Interleukin 10 (IL-10) for induction of remission in Crohn's disease

Crohn's disease is an inflammatory condition of unknown origin that can affect any portion of the gastrointestinal tract from the mouth to the anus. However, it most commonly involves the distal small bowel and/or the colon. Interleukin 10 does not appear to provide any benefit for the treatment of active Crohn's disease. This systematic review showed that this drug does not increase the number of remissions but increases the number of patients that withdrew from the included studies due to side effects. The methodological quality of the included studies was high. Further studies of this agent for the treatment of active Crohn's disease are unlikely to be undertaken.

Authors' conclusions: 

Interleukin 10 does not appear to provide any benefit for the treatment of active Crohn's disease. This systematic review shows that interleukin 10 does not increase the number of remissions (complete or clinical), but increases the rate of withdrawal due to adverse events relative to placebo. The quality of the evidence regarding the efficacy of IL-10 is moderate and although further research may have an impact on point estimates of efficacy further randomized trials are unlikely to be undertaken.

Read the full abstract...

The etiology of Crohn’s disease remains unknown, nevertheless, it is apparent that inflammation is associated with an imbalance between proinflammatory and anti-inflammatory cytokines produced within the intestinal mucosa. Crohn’s disease represents a state of dysregulated inflammation and drugs that can augment the anti-inflammatory response have the potential to downregulate inflammation and thereby improve the disease. The efficacy of recombinant IL-10 in Crohn's disease was first demonstrated in a pilot study. Since then other trials have evaluated its efficacy but the available evidence has not been systematically reviewed.


To determine the efficacy and tolerability of recombinant human interleukin 10 (IL-10) for induction of remission in Crohn's disease.

Search strategy: 

A computer assisted search of the Cochrane Central Register of Controlled Trials and the Cochrane IBD/FBD Review Group Specialized Trials Register and the on-line databases MEDLINE and EMBASE was performed to identify relevant publications up to September 2010. Reference lists were searched and the pharmaceutical industry and experts were contacted to identify additional studies.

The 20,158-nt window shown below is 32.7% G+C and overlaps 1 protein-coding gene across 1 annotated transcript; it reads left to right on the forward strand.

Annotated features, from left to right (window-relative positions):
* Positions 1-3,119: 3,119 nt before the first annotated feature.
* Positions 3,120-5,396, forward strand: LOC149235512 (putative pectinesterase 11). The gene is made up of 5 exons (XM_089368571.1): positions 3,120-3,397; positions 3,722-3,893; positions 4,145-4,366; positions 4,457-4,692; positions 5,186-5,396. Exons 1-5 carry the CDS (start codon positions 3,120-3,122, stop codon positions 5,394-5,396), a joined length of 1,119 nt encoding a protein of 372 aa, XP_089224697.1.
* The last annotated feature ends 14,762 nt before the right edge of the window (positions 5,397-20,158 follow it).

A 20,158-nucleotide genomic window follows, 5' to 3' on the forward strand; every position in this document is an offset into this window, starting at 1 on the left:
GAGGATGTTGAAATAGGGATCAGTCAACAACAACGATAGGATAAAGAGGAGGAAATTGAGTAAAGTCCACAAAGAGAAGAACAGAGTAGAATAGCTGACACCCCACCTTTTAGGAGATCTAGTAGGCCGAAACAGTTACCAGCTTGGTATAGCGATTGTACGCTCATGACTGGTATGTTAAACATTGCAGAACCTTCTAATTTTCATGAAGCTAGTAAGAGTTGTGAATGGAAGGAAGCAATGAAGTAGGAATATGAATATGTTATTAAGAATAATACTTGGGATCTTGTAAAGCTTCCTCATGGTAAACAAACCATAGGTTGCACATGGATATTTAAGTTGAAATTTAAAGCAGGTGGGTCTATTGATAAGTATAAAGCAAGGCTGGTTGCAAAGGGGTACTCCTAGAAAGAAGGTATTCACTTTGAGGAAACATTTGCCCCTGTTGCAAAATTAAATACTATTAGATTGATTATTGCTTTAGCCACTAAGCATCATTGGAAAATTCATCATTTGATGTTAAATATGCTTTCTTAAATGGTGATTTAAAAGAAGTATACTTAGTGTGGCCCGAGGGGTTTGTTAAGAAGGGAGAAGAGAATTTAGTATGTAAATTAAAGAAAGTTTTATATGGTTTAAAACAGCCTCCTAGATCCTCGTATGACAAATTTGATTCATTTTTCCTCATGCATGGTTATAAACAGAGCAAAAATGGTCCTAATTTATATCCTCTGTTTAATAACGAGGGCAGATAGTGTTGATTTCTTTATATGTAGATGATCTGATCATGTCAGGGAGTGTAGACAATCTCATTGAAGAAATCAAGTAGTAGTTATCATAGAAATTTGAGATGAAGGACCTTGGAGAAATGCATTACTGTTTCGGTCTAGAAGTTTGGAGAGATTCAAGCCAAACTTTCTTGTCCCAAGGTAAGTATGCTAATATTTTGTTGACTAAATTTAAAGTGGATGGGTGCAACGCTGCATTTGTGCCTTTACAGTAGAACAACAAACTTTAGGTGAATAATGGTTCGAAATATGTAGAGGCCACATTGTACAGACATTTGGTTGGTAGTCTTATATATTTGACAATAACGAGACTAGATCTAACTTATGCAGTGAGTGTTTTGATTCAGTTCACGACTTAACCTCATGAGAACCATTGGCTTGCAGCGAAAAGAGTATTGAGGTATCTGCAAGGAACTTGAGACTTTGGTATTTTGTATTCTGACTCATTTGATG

Selection criteria: 

Randomized controlled trials comparing recombinant human interleukin 10 to a placebo or control therapy for the treatment of patients with active Crohn's disease were included.

Data collection and analysis: 

All publications identified by the search strategy were assessed independently by two authors, and relevant studies selected according to the inclusion criteria. The risk of bias of each included study was assessed independently by two authors. Data were analyzed using Review Manager (RevMan 5). A random effects model was used for pooling of data. All data were analyzed on an intention-to-treat basis. Heterogeneity among studies was assessed using the chi-square test and the I2 statistic.

Main results: 

The risk of bias in the included studies was low. The overall quality of the evidence based on the GRADE approach was moderate. No statistically significant differences were found between interleukin 10 and placebo for complete remission (CDAI < 150 with a 100 point decrease in CDAI from baseline; RR=1.43; 95% CI 0.62 to 3.29; I2=40%) or clinical remission (CDAI < 150; RR=1.29; 95% CI 0.79 to 2.11; I2= 0%). Patients treated with interleukin 10 were significantly more likely to withdraw from the studies due to adverse events (RR=13.50; 95% CI 3.89 to 46.79; I2=0%).